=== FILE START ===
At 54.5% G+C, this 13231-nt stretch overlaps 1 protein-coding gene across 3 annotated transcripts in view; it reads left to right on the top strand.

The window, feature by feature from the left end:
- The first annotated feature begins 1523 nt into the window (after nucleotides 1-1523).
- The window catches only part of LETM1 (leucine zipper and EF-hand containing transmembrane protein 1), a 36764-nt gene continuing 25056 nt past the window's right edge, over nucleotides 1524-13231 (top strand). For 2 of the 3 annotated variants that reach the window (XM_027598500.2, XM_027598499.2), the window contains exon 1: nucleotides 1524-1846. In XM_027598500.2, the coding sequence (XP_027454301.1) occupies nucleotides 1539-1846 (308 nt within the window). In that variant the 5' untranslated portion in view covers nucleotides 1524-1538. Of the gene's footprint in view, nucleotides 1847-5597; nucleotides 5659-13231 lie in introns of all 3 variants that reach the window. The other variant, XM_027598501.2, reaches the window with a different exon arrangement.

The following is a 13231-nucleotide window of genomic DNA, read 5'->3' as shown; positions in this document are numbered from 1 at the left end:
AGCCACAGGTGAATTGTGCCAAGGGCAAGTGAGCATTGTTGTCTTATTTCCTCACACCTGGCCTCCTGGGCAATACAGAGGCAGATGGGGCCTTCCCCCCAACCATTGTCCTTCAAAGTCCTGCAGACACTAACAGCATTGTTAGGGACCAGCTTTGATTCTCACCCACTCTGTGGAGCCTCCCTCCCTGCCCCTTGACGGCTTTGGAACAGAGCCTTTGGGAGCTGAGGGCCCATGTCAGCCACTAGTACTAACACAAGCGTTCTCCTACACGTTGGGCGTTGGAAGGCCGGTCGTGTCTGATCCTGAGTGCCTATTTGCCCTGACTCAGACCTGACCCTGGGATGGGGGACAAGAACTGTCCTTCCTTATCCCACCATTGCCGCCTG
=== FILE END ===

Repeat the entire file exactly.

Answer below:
At 54.5% G+C, this 13231-nt stretch overlaps 1 protein-coding gene across 3 annotated transcripts in view; it reads left to right on the top strand.

The window, feature by feature from the left end:
- The first annotated feature begins 1523 nt into the window (after nucleotides 1-1523).
- The window catches only part of LETM1 (leucine zipper and EF-hand containing transmembrane protein 1), a 36764-nt gene continuing 25056 nt past the window's right edge, over nucleotides 1524-13231 (top strand). For 2 of the 3 annotated variants that reach the window (XM_027598500.2, XM_027598499.2), the window contains exon 1: nucleotides 1524-1846. In XM_027598500.2, the coding sequence (XP_027454301.1) occupies nucleotides 1539-1846 (308 nt within the window). In that variant the 5' untranslated portion in view covers nucleotides 1524-1538. Of the gene's footprint in view, nucleotides 1847-5597; nucleotides 5659-13231 lie in introns of all 3 variants that reach the window. The other variant, XM_027598501.2, reaches the window with a different exon arrangement.

The following is a 13231-nucleotide window of genomic DNA, read 5'->3' as shown; positions in this document are numbered from 1 at the left end:
AGCCACAGGTGAATTGTGCCAAGGGCAAGTGAGCATTGTTGTCTTATTTCCTCACACCTGGCCTCCTGGGCAATACAGAGGCAGATGGGGCCTTCCCCCCAACCATTGTCCTTCAAAGTCCTGCAGACACTAACAGCATTGTTAGGGACCAGCTTTGATTCTCACCCACTCTGTGGAGCCTCCCTCCCTGCCCCTTGACGGCTTTGGAACAGAGCCTTTGGGAGCTGAGGGCCCATGTCAGCCACTAGTACTAACACAAGCGTTCTCCTACACGTTGGGCGTTGGAAGGCCGGTCGTGTCTGATCCTGAGTGCCTATTTGCCCTGACTCAGACCTGACCCTGGGATGGGGGACAAGAACTGTCCTTCCTTATCCCACCATTGCCGCCTG